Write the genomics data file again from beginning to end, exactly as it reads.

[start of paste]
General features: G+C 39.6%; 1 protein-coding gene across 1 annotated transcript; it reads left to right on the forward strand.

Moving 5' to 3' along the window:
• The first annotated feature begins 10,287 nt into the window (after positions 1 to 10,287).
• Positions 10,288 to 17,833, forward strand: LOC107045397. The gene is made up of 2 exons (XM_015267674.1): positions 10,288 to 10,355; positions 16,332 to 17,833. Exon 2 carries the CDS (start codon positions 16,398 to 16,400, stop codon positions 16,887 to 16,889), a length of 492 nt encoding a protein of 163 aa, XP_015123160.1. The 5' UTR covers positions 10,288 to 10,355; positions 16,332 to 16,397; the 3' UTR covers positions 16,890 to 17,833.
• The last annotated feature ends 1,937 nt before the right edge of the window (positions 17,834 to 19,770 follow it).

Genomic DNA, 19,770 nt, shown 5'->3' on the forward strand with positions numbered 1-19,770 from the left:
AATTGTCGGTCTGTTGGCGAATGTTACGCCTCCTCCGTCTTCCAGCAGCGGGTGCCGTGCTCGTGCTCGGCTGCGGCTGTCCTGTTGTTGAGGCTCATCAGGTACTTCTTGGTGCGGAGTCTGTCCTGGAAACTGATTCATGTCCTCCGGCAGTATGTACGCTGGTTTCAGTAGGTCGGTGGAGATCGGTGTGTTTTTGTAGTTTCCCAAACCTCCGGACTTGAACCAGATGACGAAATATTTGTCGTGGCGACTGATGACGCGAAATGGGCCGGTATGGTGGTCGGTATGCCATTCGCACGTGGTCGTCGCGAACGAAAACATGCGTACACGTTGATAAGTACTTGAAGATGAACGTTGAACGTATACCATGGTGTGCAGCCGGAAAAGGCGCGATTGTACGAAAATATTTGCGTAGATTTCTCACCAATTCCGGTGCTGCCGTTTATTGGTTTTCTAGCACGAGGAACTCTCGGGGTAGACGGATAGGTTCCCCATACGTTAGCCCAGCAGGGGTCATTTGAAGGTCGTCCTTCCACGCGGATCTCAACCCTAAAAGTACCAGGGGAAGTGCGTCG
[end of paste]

General features: G+C 39.6%; 1 protein-coding gene across 1 annotated transcript; it reads left to right on the forward strand.

Moving 5' to 3' along the window:
• The first annotated feature begins 10,287 nt into the window (after positions 1 to 10,287).
• Positions 10,288 to 17,833, forward strand: LOC107045397. The gene is made up of 2 exons (XM_015267674.1): positions 10,288 to 10,355; positions 16,332 to 17,833. Exon 2 carries the CDS (start codon positions 16,398 to 16,400, stop codon positions 16,887 to 16,889), a length of 492 nt encoding a protein of 163 aa, XP_015123160.1. The 5' UTR covers positions 10,288 to 10,355; positions 16,332 to 16,397; the 3' UTR covers positions 16,890 to 17,833.
• The last annotated feature ends 1,937 nt before the right edge of the window (positions 17,834 to 19,770 follow it).

Genomic DNA, 19,770 nt, shown 5'->3' on the forward strand with positions numbered 1-19,770 from the left:
AATTGTCGGTCTGTTGGCGAATGTTACGCCTCCTCCGTCTTCCAGCAGCGGGTGCCGTGCTCGTGCTCGGCTGCGGCTGTCCTGTTGTTGAGGCTCATCAGGTACTTCTTGGTGCGGAGTCTGTCCTGGAAACTGATTCATGTCCTCCGGCAGTATGTACGCTGGTTTCAGTAGGTCGGTGGAGATCGGTGTGTTTTTGTAGTTTCCCAAACCTCCGGACTTGAACCAGATGACGAAATATTTGTCGTGGCGACTGATGACGCGAAATGGGCCGGTATGGTGGTCGGTATGCCATTCGCACGTGGTCGTCGCGAACGAAAACATGCGTACACGTTGATAAGTACTTGAAGATGAACGTTGAACGTATACCATGGTGTGCAGCCGGAAAAGGCGCGATTGTACGAAAATATTTGCGTAGATTTCTCACCAATTCCGGTGCTGCCGTTTATTGGTTTTCTAGCACGAGGAACTCTCGGGGTAGACGGATAGGTTCCCCATACGTTAGCCCAGCAGGGGTCATTTGAAGGTCGTCCTTCCACGCGGATCTCAACCCTAAAAGTACCAGGGGAAGTGCGTCG